Moving Toward the Model
Even my own church’s denomination has been regularly publishing questionable articles in our denominational magazine over the past few years, much to the consternation of the members. It is a well-known and oft repeated fact that many denominational members don’t even open the magazine but throw it in the trash because of the content. An increasing number of members and former members are becoming vocal that it is the effort of a few in power to shift the denomination to make it more acceptable to more mainstream denominations. Articles such as Tomorrow’s Theology and Where Do We Draw the Line? (scroll down) are alarming to the majority within the denomination. Assurances that the editors are just trying to promote conversation are anything but reassuring. After reading Fletcher’s article, it really seems much more like people are trying to control the message and the agenda in the denomination. It’s really not that hard to believe when one looks around at the landscape of Evangelicalism today.
Another way we can see the rise of the Evangelical Industrial Complex is the rise of heavy authoritarianism in churches. Prominent pastors are promoting such ideas and it is trickling down into the local churches.
For example, consider the excessively detailed membership covenant at Mars Hill. People who sign this covenant really put themselves at the mercy of the leadership. So much of this is open to interpretation and the interpreting will ALL be done by the leadership, not the member. Signing the covenant basically takes away your ability to interpret Scripture for yourself. I would not sign such a covenant and I would discourage others from signing it as well. Would you really trust yourself to men who consider it proper leadership to throw the dead bodies behind the bus? Do you want to be one of the dead bodies? You’ll be fine as long as you question nothing. Would you really want to put yourself in a situation where your conscience would be overridden by the beliefs of the elders?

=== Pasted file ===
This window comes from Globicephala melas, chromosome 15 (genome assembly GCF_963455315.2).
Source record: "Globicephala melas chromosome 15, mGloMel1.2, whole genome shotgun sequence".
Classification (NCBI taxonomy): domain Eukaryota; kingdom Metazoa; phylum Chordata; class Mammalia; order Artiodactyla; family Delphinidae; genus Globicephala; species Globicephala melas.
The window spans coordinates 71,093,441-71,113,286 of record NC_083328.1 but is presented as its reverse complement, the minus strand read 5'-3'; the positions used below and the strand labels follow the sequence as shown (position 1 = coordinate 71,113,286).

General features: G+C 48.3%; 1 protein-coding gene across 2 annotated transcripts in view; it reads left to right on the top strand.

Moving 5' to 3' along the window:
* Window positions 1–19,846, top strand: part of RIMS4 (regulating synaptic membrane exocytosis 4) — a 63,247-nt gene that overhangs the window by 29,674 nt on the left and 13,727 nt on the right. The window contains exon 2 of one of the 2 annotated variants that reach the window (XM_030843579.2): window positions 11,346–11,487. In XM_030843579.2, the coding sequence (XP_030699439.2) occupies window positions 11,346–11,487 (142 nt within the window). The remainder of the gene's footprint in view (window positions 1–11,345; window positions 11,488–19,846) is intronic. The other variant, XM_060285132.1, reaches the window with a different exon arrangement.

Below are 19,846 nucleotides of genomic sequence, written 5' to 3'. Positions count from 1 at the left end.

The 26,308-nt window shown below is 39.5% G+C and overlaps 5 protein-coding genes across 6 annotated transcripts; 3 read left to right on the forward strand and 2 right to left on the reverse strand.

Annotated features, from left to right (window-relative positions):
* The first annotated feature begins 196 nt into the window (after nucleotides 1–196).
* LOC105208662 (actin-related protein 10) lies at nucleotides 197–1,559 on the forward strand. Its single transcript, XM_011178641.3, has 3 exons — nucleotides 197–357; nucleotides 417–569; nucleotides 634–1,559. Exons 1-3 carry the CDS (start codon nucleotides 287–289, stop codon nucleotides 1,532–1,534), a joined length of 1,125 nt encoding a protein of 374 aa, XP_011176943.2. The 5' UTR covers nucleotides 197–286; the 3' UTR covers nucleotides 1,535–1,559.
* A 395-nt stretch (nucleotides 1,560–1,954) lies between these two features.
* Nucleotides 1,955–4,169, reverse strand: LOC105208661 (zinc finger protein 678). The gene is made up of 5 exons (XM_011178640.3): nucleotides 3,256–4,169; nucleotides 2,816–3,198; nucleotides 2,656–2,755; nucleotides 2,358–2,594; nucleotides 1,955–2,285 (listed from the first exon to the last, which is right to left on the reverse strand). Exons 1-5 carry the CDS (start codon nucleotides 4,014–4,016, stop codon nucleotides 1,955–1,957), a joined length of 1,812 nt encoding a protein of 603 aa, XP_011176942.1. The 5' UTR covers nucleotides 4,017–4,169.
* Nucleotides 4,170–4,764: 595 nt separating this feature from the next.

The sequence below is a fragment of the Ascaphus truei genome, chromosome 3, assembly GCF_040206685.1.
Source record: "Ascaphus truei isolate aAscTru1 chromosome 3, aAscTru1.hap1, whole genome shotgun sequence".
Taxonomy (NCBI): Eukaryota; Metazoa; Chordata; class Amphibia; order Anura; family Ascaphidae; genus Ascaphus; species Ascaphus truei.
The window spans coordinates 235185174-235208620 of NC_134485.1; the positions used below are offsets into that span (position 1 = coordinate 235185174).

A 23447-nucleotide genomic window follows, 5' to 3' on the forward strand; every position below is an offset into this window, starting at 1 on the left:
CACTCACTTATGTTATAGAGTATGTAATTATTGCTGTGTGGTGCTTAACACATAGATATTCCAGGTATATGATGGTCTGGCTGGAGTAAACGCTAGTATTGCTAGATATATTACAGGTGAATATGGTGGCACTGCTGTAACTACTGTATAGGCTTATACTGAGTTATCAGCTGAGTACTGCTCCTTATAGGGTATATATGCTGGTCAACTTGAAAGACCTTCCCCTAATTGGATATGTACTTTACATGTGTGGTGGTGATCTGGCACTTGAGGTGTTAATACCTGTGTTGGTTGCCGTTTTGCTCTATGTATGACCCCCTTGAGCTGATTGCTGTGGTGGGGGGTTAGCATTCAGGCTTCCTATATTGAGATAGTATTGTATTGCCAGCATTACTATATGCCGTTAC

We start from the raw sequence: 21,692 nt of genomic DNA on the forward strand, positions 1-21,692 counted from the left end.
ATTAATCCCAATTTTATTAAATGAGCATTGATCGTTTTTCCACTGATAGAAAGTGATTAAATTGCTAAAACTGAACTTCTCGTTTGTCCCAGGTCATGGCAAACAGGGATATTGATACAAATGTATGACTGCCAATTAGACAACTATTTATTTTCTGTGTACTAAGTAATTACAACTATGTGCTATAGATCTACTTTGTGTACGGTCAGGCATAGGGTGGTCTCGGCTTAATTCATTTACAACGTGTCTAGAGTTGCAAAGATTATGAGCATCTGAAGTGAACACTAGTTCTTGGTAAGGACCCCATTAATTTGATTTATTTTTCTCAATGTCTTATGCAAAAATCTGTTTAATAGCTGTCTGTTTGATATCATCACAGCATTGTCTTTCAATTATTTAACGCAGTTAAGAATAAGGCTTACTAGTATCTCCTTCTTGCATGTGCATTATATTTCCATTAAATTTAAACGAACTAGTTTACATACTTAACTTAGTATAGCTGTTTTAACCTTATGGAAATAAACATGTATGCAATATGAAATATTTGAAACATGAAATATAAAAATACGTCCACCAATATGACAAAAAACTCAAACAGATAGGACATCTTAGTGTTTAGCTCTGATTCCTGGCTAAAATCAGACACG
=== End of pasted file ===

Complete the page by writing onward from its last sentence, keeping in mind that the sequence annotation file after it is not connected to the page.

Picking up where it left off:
The rise of heavy authoritarianism should alarm every Christian reading this. As Wade Burleson pointed out in his excellent sermon, Only Servants and No Masters, the church of Jesus Christ is not supposed to be about exercising authority over others. Yet churches have started making the authority of elders over the membership one of the central tenets of their church doctrines (scroll down). According to churches who are a part of the 9 Marks movement, you cannot leave a church unless they tell you it is okay to leave.
What Does the Future Hold for Us?
Fletcher points out in his article that the Evangelical church will continue to drift left. I understand what he is saying, but I don’t agree. I think segments of the church will continue to move both left and right. Churches drifting to the left will leave sound doctrine behind for what they will call the sake of cultural relevancy. Churches making a hard turn to the right will become more authoritarian and controlling of the membership. (There’s no drifting in this segment – it is purposeful and methodical.)
Frankly, I’m not willing to raise my daughter in either place which leaves me and my husband in a bit of a conundrum. Abandon sound doctrine or put ourselves under the control of those who believe they have the God-given authority to control my life to the point they think they can stop me from resigning my membership at a specific church? I’m not surrendering my freedom in Christ for either one. The truth has set me free. Truth and freedom. Both are essential for those who have been saved by Christ. And I’ve been through too many bloody spiritual battles and walked too far with God at this point in my life to give up the truths that set me free for the sake of “being a member” of a church. I AM a member of a church. I’m a member of the body of Christ which is the Church. I will not forsake the assembling with others, but I think more and more people like myself are going to be asking how the assembling can look different and allow those set free by Christ to continue in their freedom.